Singapore has launched a new biotech web site to explain controversial stem cell and cloning research to the public. The move comes as Catholic and Taoist religious groups object to such research being carried out in the city-state.

The government-appointed Bioethics Advisory Committee posted a web site Wednesday to answer frequently asked questions regarding cloning and stem cell research.

The 11-member committee was created in December to formulate guidelines for cutting-edge biological research here in Singapore. The site seeks to address ethical, legal and social issues and define terms commonly used in medical research.

The committee says its guiding principle is to protect the rights and welfare of individuals while allowing the biomedical sciences to develop and realize its full potential for the benefit of mankind.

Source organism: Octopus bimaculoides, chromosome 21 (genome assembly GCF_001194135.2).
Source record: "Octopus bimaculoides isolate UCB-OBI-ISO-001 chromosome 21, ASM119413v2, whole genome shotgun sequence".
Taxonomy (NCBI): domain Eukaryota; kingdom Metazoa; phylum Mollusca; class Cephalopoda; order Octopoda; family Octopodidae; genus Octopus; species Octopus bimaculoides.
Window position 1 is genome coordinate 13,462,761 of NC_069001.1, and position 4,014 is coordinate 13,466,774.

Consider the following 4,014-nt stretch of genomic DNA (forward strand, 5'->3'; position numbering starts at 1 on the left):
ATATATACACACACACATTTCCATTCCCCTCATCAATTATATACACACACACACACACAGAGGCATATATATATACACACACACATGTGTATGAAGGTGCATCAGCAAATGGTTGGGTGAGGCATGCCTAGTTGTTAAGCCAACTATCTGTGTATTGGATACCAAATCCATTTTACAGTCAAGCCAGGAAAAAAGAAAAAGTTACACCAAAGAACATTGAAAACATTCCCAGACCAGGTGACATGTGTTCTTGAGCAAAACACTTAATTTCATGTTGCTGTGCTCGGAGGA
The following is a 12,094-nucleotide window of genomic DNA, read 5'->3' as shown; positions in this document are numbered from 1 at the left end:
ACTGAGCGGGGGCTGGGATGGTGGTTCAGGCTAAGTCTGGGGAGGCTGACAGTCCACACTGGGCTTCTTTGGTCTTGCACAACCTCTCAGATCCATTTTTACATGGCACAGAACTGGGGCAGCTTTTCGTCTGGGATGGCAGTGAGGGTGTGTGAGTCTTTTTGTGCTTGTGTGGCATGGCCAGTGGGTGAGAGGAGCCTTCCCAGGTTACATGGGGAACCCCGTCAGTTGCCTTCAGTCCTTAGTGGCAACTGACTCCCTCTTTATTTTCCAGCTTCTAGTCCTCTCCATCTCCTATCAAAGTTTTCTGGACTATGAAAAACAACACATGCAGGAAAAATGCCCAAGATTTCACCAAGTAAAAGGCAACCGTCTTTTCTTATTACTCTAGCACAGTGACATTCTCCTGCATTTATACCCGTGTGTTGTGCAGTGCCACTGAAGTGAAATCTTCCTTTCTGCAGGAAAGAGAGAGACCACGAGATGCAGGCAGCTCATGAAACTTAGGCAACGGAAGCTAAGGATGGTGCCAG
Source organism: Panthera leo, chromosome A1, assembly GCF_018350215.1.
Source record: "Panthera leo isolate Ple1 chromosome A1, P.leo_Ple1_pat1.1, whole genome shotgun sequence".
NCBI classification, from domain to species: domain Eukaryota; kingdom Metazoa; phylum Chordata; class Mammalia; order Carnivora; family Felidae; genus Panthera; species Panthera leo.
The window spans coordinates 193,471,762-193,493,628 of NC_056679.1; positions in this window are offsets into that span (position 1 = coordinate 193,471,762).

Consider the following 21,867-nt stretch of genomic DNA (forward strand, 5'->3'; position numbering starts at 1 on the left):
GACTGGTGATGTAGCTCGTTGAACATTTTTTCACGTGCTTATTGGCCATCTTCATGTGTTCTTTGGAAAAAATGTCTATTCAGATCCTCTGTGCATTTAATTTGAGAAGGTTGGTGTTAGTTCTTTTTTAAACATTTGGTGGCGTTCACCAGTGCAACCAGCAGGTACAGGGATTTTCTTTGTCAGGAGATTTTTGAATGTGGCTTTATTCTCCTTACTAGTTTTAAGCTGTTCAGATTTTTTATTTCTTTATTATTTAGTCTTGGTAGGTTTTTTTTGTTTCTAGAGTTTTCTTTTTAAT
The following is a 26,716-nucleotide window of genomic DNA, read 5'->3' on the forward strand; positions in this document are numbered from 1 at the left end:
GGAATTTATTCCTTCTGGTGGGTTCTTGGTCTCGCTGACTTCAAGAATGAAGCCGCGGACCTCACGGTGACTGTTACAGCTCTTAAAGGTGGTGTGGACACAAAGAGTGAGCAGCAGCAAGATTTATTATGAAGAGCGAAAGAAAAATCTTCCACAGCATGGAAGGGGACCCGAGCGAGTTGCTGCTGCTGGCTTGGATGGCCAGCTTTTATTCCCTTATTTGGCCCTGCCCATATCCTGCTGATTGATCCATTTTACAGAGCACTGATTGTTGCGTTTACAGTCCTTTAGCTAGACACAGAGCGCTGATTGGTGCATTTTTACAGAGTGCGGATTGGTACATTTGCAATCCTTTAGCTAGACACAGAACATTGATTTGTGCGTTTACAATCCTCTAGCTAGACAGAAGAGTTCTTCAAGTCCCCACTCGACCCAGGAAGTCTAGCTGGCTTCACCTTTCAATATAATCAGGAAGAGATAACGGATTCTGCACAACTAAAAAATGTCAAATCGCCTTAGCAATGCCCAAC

The committee includes a philosophy professor, an editor, a judge and scientists.

The web site comes as Catholic and Taoist groups are calling for such research to be banned. They find stem cell research, in particular, morally objectionable and unnatural. The Catholics argue the research would be tantamount to sacrificing human life in the interests of science.

Stem cells are found inside human embryos during the early weeks of development. Scientists believe they have the potential to develop into other cells that can be used to replace damaged cells and organs and possibly cure diseases like Parkinson's and Alzheimer's.

Singapore is anxious to become a life sciences hub in Asia to help diversify it export-dependent economy, which is currently in recession.

Singapore-linked company, E.S. Cell International, says it hopes to become a major stem-cell supplier by hiking its output a hundred-fold. The company says it has been inundated with requests for stem cells since the United States announced federal funding would only be allowed for limited research using stem cells